- Live and die by certificates by Mike Cooper
- Random Access Memories
- Video: Random Access Memories
December 13th, 2016 - MUG Meeting
We meet at 6:30pm on the second Tuesday of each month at the Farmington Community Library.
Lie & Die by Certificates
Certificates are a fundamental component of identity and network security in companies of any size. You're likely already using Certificates even if you didn't know it. Learn about PKI & Certificates, how Certificates can be used, why they are important, their security benefits, and how you can implement them. This mini introduction to PKI & Certificates is ideal for IT Sys Admins, DevOps Engineers, and Developers.
Mike Cooper is Founder & CEO of Revocent Inc. based in San Jose, California. He has 30+ years of development, IT, and management experience in small startups to Fortune 500. He has founded more than 5 technology and consumer companies, and was head of IT at another 3 startups. Mike started as a UNIX developer and System Admin more than 30 years ago.
Random Access Memories
For the second part of the December Meeting we've devised a "Random Access Memories" panel discussion. This is a chance for folks to relate some of the things that we ran into as developers and systems administrators that didn't go quite according to plan:
- The series of drives that you thought were a RAID 1, but were actually RAID 0.
- The Watchmouse node that was located in a far-away region that would constantly trigger a pager warning for ping timeouts.
- The time you thought DAT tape was a reliable backup medium.
We've all had stories that have happened to us or our companies over the years and we'd like to take the latter-part of the December meeting to share these memories.
As with any discussion, there are a few ground-rules we'd like to follow:
1) We'll hand around an item of some form (old hard disk, or something that folks can pass around). The person that has it can tell their tale.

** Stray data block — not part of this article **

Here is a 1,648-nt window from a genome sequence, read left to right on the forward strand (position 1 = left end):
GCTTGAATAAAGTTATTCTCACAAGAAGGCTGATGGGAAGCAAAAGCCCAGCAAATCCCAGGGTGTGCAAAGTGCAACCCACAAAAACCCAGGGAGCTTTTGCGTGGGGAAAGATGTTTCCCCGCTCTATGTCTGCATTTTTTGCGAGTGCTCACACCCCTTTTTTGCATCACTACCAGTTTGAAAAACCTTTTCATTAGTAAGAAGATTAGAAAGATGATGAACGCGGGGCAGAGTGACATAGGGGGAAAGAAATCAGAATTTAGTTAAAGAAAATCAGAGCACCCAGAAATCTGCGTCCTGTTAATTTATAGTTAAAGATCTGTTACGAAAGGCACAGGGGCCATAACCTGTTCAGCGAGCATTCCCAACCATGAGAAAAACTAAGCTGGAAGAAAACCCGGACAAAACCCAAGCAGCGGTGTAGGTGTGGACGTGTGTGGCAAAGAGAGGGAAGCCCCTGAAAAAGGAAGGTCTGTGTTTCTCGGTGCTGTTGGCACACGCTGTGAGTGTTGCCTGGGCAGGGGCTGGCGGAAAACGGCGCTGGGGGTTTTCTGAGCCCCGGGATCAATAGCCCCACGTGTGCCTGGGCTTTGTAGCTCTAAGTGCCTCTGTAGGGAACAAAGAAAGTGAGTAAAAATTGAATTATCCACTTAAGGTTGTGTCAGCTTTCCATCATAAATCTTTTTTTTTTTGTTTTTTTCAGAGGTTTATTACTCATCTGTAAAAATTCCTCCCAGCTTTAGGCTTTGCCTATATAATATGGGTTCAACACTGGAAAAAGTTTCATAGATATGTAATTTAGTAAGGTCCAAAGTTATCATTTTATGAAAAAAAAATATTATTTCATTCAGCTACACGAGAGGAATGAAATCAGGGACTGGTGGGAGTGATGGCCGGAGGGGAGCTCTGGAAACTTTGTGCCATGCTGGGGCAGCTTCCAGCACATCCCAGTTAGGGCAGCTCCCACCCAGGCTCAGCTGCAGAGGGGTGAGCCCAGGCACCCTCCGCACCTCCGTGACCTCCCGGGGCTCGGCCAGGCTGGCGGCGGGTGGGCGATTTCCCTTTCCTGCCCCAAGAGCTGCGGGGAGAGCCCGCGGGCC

2) Whomever has the item is the only one that can tell the tale. If
someone else wants to interrupt with their variant they need to wait
until they get the item in order to tell their version.
3) Tales must be something the person experienced themselves. First-hand
accounts are preferred, though the person doesn't have to be the one who
initiated the problem, nor the one who fixed the problem.
4) Hopefully the tale will have a satisfying solution, but tales where
the solution was "we decommissioned it" are welcome.
5) After the tale is complete there will be a brief period where we
discuss the problem and the solution.
6) The discussion should be constructive: telling people what they did
was wrong and that "you should have" is not productive. We've all been
in situations where things were obvious outside of the crisis period.
7) This is intended to be a fun sharing time with some "lessons
learned". Berating people for what they or their organizations did in
the past helps no-one.
8) The moderator will interrupt conversations that violate these rules.
Again, this is a place of sharing, not a place where we criticize the
Hoping this gets you excited to share some of your tales.
(Oh, and by the way? Those examples at the top? Those were all from Craig Maloney's own experience. )
Farmington Hills, MI 48334